A 15-YEAR-OLD black girl presented with complaints of intermittent vomiting, abdominal pain, and vaginal bleeding during the past month. She gave a history of having been raped 2 months earlier.
On pelvic examination, the uterine size was consistent with a 12-week pregnancy. Her last menstrual period had occurred 10 weeks earlier. Medical history was noteworthy only for easily controlled asthma. She was taking no medications. The urine pregnancy test results were positive. β-Human chorionic gonadotropin (hCG) concentration in blood was 673160 IU/L (normal for this stage, <200000 IU/L). Abdominal ultrasound showed a 10.6×7.0×10.0-cm heterogeneous mass involving the uterus and containing cystic areas.
Suction dilatation and curettage were done. A brownish-tan, irregularly shaped, membranous, spongy mass with multiple translucent, membranous cysts was removed (Figure 1 and Figure 2). During the procedure, the patient had a narrow complex tachycardia with a heart rate in the 180 range (prior to surgery, 95). The ECG revealed sinus tachycardia (130-150 /min) with a short PR interval and a delta wave consistent with a diagnosis of Wolff-Parkinson-White syndrome (WPW).
Because of the sinus tachycardia, hematocrit and thyroid function tests were ordered. The hematocrit had decreased to 0.18, from a level of 0.39 before surgery. The patient was given 1 U of packed RBCs.
The thyroid function tests revealed the following values: thyroxine (T4), 464 nmol/L (36.2 µg/dL) (normal range, 64-144 nmol/L [5.0-11.2 µg/dL]); triiodothyronine (T3) uptake, 0.225 (normal range,0.245-0.39); free thyroxine index (FTI), 8.15 (normal range, 1.75-3.23); and thyrotropin (TSH), <0.01 mU/L (normal range, 0.3-4.0 mU/L. The β-hCG level fell to 82824 IU/L 2 days after surgery.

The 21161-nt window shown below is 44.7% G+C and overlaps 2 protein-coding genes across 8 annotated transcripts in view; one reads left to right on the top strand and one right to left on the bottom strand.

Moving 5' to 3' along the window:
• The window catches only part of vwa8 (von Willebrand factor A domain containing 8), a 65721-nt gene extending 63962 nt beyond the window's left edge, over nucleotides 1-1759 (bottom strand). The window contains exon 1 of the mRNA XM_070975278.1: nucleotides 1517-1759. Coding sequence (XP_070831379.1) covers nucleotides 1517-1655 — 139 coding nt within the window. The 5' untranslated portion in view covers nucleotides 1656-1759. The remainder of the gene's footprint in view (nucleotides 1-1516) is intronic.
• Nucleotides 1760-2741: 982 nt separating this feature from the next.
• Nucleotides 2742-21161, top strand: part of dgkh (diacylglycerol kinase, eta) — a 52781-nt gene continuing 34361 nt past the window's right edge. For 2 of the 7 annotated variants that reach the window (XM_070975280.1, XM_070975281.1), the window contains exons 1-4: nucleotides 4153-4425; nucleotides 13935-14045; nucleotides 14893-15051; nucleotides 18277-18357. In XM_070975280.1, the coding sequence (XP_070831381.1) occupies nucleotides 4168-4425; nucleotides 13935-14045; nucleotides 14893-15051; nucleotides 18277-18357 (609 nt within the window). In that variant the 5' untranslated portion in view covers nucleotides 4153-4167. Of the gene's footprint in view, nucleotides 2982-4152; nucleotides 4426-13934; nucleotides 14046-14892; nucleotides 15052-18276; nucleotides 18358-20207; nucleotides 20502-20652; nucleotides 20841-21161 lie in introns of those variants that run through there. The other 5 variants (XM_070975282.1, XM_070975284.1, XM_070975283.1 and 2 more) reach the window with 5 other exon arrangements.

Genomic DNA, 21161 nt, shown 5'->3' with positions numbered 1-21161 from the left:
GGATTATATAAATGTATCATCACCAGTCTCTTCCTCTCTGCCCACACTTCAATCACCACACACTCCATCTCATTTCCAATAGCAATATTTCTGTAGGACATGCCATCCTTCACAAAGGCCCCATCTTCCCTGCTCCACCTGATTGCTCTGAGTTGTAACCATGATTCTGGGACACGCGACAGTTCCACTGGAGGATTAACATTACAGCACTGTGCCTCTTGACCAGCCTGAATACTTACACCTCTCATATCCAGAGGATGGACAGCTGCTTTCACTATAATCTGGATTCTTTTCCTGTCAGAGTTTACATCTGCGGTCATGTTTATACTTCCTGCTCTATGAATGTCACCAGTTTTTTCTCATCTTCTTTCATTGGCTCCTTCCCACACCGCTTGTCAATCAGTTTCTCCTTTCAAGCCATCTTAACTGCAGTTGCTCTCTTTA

Pediatric Endocrinology Service was consulted 3 days after the surgery when the thyroid function test results became available. The patient then had no signs of hyperthyroidism, except for a heart rate of 120 and a wide pulse pressure of 128/50 mm Hg. The thyroid was not palpable. No nodules or Delphian node was palpated. She had no eye abnormalities or resting tremor of the tongue or the extremities. She reported no symptoms of hyperthyroidism before or after surgery, except occasional tachycardia (possibly due to the undiagnosed WPW). Bowel movements were normal. No antithyroid medication was given.
Four days after the surgery, β-hCG concentration was 21330 IU/L and thyroid function test values were T4, 246 nmol/L (19.2 µg/dL); T3 uptake, 0.27 FTI, 5.2; T3, 29 nmol/L (normal range, 1.2-2.9 nmol/L); and TSH, <0.01 mU/L. The patient was discharged home feeling well.
Repeated β-hCG concentration 5 days later was 957 IU/L, decreasing to 218 IU/L after 1 more week. One month after the surgery, the β-hCG level was 16 IU/L.
At 3 weeks after initial presentation, she remained clinically euthyroid. Her T4 level was 101 nmol/L (7.9 µg/dL); T3, 1.92 nmol/L; and TSH, 0.99 mU/L.
Sanchez JC, Sanchez JE. Pathological Case of the Month. Arch Pediatr Adolesc Med. 1998;152(8):827–828. doi:10.1001/archpedi.152.8.827